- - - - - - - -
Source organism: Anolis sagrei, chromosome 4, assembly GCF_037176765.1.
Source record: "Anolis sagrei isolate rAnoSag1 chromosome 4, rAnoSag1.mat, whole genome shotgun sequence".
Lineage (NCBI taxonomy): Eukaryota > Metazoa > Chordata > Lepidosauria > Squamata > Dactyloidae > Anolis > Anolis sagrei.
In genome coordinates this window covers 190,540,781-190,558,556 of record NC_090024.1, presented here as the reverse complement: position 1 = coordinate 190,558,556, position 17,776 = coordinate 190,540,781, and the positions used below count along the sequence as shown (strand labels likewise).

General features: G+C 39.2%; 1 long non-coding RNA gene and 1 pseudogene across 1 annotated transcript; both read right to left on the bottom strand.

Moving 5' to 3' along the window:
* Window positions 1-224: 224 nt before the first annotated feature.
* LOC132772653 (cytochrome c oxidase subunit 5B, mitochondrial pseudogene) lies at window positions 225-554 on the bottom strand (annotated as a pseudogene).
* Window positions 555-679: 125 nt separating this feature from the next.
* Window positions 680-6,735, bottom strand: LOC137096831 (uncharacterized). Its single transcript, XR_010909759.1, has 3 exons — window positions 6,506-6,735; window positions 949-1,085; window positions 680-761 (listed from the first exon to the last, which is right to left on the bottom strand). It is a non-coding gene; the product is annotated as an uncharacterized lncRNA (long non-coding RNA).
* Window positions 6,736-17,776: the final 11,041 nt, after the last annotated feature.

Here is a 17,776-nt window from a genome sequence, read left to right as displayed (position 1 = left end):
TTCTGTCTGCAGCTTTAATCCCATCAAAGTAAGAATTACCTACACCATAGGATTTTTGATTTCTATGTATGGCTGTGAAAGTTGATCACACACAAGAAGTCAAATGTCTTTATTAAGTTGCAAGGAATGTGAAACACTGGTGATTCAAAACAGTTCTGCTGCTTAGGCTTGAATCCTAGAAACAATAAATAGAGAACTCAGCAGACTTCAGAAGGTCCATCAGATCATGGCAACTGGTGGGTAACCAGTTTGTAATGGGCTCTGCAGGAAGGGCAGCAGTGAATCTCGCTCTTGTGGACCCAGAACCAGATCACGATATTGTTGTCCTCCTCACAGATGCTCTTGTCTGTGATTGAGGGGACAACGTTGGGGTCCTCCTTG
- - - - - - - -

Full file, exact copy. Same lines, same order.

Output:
Source organism: Anolis sagrei, chromosome 4, assembly GCF_037176765.1.
Source record: "Anolis sagrei isolate rAnoSag1 chromosome 4, rAnoSag1.mat, whole genome shotgun sequence".
Lineage (NCBI taxonomy): Eukaryota > Metazoa > Chordata > Lepidosauria > Squamata > Dactyloidae > Anolis > Anolis sagrei.
In genome coordinates this window covers 190,540,781-190,558,556 of record NC_090024.1, presented here as the reverse complement: position 1 = coordinate 190,558,556, position 17,776 = coordinate 190,540,781, and the positions used below count along the sequence as shown (strand labels likewise).

General features: G+C 39.2%; 1 long non-coding RNA gene and 1 pseudogene across 1 annotated transcript; both read right to left on the bottom strand.

Moving 5' to 3' along the window:
* Window positions 1-224: 224 nt before the first annotated feature.
* LOC132772653 (cytochrome c oxidase subunit 5B, mitochondrial pseudogene) lies at window positions 225-554 on the bottom strand (annotated as a pseudogene).
* Window positions 555-679: 125 nt separating this feature from the next.
* Window positions 680-6,735, bottom strand: LOC137096831 (uncharacterized). Its single transcript, XR_010909759.1, has 3 exons — window positions 6,506-6,735; window positions 949-1,085; window positions 680-761 (listed from the first exon to the last, which is right to left on the bottom strand). It is a non-coding gene; the product is annotated as an uncharacterized lncRNA (long non-coding RNA).
* Window positions 6,736-17,776: the final 11,041 nt, after the last annotated feature.

Here is a 17,776-nt window from a genome sequence, read left to right as displayed (position 1 = left end):
TTCTGTCTGCAGCTTTAATCCCATCAAAGTAAGAATTACCTACACCATAGGATTTTTGATTTCTATGTATGGCTGTGAAAGTTGATCACACACAAGAAGTCAAATGTCTTTATTAAGTTGCAAGGAATGTGAAACACTGGTGATTCAAAACAGTTCTGCTGCTTAGGCTTGAATCCTAGAAACAATAAATAGAGAACTCAGCAGACTTCAGAAGGTCCATCAGATCATGGCAACTGGTGGGTAACCAGTTTGTAATGGGCTCTGCAGGAAGGGCAGCAGTGAATCTCGCTCTTGTGGACCCAGAACCAGATCACGATATTGTTGTCCTCCTCACAGATGCTCTTGTCTGTGATTGAGGGGACAACGTTGGGGTCCTCCTTG